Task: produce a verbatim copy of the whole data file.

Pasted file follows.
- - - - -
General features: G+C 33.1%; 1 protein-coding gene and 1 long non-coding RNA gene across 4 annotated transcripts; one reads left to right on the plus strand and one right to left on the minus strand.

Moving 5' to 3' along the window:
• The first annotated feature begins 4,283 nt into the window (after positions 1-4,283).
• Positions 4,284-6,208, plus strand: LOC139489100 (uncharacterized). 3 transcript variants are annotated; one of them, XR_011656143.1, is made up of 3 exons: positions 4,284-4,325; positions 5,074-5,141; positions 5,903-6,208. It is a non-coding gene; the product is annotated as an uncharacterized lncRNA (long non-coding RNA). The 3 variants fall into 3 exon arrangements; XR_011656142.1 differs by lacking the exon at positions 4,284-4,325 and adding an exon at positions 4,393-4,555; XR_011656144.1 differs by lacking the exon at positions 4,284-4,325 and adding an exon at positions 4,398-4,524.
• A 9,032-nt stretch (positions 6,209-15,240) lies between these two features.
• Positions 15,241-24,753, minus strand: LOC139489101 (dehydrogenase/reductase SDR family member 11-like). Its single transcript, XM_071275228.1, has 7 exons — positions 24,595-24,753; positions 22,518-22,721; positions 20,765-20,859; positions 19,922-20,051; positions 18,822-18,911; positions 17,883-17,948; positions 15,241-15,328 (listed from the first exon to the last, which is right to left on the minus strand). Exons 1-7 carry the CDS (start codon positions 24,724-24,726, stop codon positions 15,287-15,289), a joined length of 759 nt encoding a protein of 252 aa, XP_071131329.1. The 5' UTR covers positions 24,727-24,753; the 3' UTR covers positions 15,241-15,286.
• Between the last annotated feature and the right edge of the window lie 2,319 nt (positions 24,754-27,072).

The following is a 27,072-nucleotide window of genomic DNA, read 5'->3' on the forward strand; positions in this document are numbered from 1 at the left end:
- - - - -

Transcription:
General features: G+C 33.1%; 1 protein-coding gene and 1 long non-coding RNA gene across 4 annotated transcripts; one reads left to right on the plus strand and one right to left on the minus strand.

Moving 5' to 3' along the window:
• The first annotated feature begins 4,283 nt into the window (after positions 1-4,283).
• Positions 4,284-6,208, plus strand: LOC139489100 (uncharacterized). 3 transcript variants are annotated; one of them, XR_011656143.1, is made up of 3 exons: positions 4,284-4,325; positions 5,074-5,141; positions 5,903-6,208. It is a non-coding gene; the product is annotated as an uncharacterized lncRNA (long non-coding RNA). The 3 variants fall into 3 exon arrangements; XR_011656142.1 differs by lacking the exon at positions 4,284-4,325 and adding an exon at positions 4,393-4,555; XR_011656144.1 differs by lacking the exon at positions 4,284-4,325 and adding an exon at positions 4,398-4,524.
• A 9,032-nt stretch (positions 6,209-15,240) lies between these two features.
• Positions 15,241-24,753, minus strand: LOC139489101 (dehydrogenase/reductase SDR family member 11-like). Its single transcript, XM_071275228.1, has 7 exons — positions 24,595-24,753; positions 22,518-22,721; positions 20,765-20,859; positions 19,922-20,051; positions 18,822-18,911; positions 17,883-17,948; positions 15,241-15,328 (listed from the first exon to the last, which is right to left on the minus strand). Exons 1-7 carry the CDS (start codon positions 24,724-24,726, stop codon positions 15,287-15,289), a joined length of 759 nt encoding a protein of 252 aa, XP_071131329.1. The 5' UTR covers positions 24,727-24,753; the 3' UTR covers positions 15,241-15,286.
• Between the last annotated feature and the right edge of the window lie 2,319 nt (positions 24,754-27,072).

The following is a 27,072-nucleotide window of genomic DNA, read 5'->3' on the forward strand; positions in this document are numbered from 1 at the left end: